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Dr. Michael White – Adventures in New Orleans Jazz, Part 2

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“…rendered with what is clearly a deep love for the New Orleans tradition of ensemble improvisation, an extraordinarily high level of musicianship, and a highly infectious feeling of joy and enthusiasm.” – Roger Hahn for Offbeat

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Press for Adventures in New Orleans Jazz Part 2

“…rendered with what is clearly a deep love for the New Orleans tradition of ensemble improvisation, an extraordinarily high level of musicianship, and a highly infectious feeling of joy and enthusiasm.” – Roger Hahn for Offbeat

“Clarinetist Dr. Michael White has one of the real rich tones, making these tributes to the music of the Crescent City a pleasure to behold. . . This mix of the sacred and secular is the true heart of New Orleans, and Dr. White perfectly filled the prescription.” – George W. Harris, Jazz Weekly

“The way Dr. Michael White and the Original Liberty Jazz Band continue to play and evolve New Orleans Jazz is a great thing for the listeners today.” – Fred Kasten, WWNO

“Clarinetist Dr. Michael White’s second installment in a project designed to freshen traditional New Orleans material with newer tunes done in that same style has a certain charm; it certainly goes down easy.” – Carlo Wolff, Jazztimes

“For “Part 2,” White, and most of the “Part 1” troupe, sticks closer to the New Orleans canon, playing strong, thoughtful and beautifully arranged takes . . . Here’s hoping White keeps the adventures coming.” – Jim Beale Jr., San Antonio Express-News

“Dr. Michael White is a something of a professional historian when it comes to jazz. With perfect clarity and tune in his clarinet playing, he resurrects and revitalizes the traditional sounds of New Orleans jazz that first arose in the early part of the 20th century.” – Sarah Zupko, Popmatters

“The veteran jazz artist and clarinetist chisels through the deep south of Kristofferson’s 1969 classic, restoring a timeless art in the bass and melody” – Angela Gleason, Trendland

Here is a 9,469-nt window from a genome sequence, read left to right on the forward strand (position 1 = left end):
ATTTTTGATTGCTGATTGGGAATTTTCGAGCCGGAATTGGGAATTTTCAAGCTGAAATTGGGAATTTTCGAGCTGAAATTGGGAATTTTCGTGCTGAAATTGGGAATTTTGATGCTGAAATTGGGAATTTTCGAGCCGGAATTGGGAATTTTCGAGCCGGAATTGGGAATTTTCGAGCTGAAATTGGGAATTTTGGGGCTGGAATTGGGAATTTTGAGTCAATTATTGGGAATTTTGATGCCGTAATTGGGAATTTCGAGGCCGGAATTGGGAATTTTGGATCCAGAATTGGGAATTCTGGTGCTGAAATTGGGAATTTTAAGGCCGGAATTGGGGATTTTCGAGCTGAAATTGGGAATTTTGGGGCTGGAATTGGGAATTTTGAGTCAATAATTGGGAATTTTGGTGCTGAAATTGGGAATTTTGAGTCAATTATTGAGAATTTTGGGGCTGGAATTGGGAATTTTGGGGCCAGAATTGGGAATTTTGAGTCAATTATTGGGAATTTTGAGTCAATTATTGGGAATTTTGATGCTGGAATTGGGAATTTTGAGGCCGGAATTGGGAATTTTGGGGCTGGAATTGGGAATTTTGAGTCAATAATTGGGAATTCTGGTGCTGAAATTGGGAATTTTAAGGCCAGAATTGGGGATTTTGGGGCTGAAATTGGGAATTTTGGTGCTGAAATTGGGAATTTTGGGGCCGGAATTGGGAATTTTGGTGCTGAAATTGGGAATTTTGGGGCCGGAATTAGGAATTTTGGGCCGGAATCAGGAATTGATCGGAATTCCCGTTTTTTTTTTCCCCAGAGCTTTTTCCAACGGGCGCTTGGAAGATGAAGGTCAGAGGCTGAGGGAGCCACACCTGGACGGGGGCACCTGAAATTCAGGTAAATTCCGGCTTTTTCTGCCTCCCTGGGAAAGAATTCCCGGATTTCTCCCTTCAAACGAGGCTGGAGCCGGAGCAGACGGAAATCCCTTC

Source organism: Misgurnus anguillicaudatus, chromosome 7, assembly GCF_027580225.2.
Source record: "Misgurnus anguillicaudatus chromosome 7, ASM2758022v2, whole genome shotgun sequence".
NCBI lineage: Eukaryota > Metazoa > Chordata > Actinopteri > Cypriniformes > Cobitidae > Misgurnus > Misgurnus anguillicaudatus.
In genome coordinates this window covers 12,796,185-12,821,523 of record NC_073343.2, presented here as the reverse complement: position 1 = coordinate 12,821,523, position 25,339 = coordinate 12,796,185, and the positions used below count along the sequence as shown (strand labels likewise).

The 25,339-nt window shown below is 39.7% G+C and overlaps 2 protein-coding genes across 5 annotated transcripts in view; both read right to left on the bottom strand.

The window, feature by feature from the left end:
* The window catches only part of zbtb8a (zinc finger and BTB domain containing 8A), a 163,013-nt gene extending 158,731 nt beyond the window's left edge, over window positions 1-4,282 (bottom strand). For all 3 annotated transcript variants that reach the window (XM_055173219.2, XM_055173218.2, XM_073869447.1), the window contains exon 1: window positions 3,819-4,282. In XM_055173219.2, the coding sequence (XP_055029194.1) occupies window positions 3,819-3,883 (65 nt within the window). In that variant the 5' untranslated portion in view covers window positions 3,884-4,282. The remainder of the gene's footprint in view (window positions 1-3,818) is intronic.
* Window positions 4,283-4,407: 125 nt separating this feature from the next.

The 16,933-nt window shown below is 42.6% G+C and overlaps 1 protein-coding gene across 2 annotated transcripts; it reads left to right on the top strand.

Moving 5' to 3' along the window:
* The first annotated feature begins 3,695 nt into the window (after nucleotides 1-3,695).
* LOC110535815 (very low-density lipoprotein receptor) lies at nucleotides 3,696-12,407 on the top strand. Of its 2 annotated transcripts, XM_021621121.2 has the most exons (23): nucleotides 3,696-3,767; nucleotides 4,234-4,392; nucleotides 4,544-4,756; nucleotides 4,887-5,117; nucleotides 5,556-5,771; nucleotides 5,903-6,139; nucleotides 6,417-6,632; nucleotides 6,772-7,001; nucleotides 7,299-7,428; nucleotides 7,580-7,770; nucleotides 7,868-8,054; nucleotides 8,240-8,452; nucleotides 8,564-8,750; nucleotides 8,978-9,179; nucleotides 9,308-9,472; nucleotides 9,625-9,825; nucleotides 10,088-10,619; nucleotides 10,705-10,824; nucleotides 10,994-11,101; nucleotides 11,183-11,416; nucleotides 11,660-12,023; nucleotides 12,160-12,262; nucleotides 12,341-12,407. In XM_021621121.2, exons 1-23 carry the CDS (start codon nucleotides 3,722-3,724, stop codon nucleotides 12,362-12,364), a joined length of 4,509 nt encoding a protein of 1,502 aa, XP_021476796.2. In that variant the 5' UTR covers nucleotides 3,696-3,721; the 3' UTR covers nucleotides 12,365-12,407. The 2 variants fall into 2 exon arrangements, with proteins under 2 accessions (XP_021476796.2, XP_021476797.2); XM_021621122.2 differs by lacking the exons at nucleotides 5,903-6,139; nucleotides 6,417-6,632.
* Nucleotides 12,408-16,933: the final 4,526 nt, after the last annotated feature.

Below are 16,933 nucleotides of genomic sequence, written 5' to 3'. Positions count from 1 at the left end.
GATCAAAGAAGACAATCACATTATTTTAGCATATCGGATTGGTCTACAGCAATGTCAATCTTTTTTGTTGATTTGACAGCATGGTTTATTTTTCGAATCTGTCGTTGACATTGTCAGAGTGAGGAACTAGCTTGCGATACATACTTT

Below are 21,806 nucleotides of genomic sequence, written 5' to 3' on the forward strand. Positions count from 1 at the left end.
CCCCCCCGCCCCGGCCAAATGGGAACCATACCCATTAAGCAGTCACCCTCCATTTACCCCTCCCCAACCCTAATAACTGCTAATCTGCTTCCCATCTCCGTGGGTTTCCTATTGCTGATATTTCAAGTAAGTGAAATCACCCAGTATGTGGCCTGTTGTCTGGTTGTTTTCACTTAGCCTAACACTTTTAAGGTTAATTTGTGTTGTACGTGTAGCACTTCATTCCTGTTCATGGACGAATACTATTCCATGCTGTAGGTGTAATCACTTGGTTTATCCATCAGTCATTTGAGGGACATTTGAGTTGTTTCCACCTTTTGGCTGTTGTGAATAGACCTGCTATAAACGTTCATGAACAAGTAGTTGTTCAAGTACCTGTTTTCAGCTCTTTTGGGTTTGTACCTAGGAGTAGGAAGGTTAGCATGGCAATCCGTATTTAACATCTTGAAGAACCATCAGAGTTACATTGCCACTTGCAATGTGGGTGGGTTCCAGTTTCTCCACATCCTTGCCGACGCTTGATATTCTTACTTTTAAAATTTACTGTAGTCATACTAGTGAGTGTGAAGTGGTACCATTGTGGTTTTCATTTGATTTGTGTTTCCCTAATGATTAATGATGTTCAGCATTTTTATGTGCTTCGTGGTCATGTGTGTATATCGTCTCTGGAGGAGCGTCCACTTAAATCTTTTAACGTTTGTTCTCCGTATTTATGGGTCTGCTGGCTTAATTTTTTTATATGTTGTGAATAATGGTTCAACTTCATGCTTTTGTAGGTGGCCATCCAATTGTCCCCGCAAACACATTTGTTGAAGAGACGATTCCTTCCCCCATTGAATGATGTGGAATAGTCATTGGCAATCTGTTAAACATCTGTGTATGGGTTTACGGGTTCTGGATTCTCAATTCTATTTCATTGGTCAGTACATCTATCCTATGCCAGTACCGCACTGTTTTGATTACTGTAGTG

“I loved the concept and execution of the first one and this sounds even better.” – Bill Ross, whereyat.wordpress.com

Album Description

A propelling force of classic New Orleans jazz, the unique experiences that the clarinetist had throughout his career paired with his ability to articulate the significance and timelessness of the music has made him a highly influential voice. Opening the record is “Jambalaya” which was a #1 country music hit when recorded by the famous singer Hank Williams. “The song’s catchy melody makes it perfectly suited to be a traditional jazz instrumental.” White explains. “Midnight Special” is the title track of the 1970s television popular music show and hit recording for the rock group Creedence Clearwater Revival. Original track “Eternally Blue” is a lush and soulful composition held together by bouncing piano whileJanis Joplin’s 1970 hit “Me And Bobby McGee” swings perfectly as an instrumental for both small jazz band and brass band “second line” interpretations. Also in a fresh brass band vein is the rock group The Turtles’ classic 1969 hit “Happy Together.”

In addition to receiving the National Endowment for the Arts’ National Heritage Fellowship Award, White was named Louisiana Humanist of the Year by the Louisiana Endowment for the Humanities, and he also won the Offbeat Magazine Best of the Beat Award as Clarinetist of the Year, and Gambit Magazine’s Big Easy Entertainment Award forTraditional Jazz Artist of the Year. He has also performed on recent records by Eric Clapton, Paul Simon, Wynton Marsalis and Marianne Faithfull, and recently joined Herbie Hancock and others to perform in a special International Jazz Day concert. Join Dr. Michael White on an “adventure” as he explores and creates ensemble pieces from classic favorites.

Liner Notes

Artist Note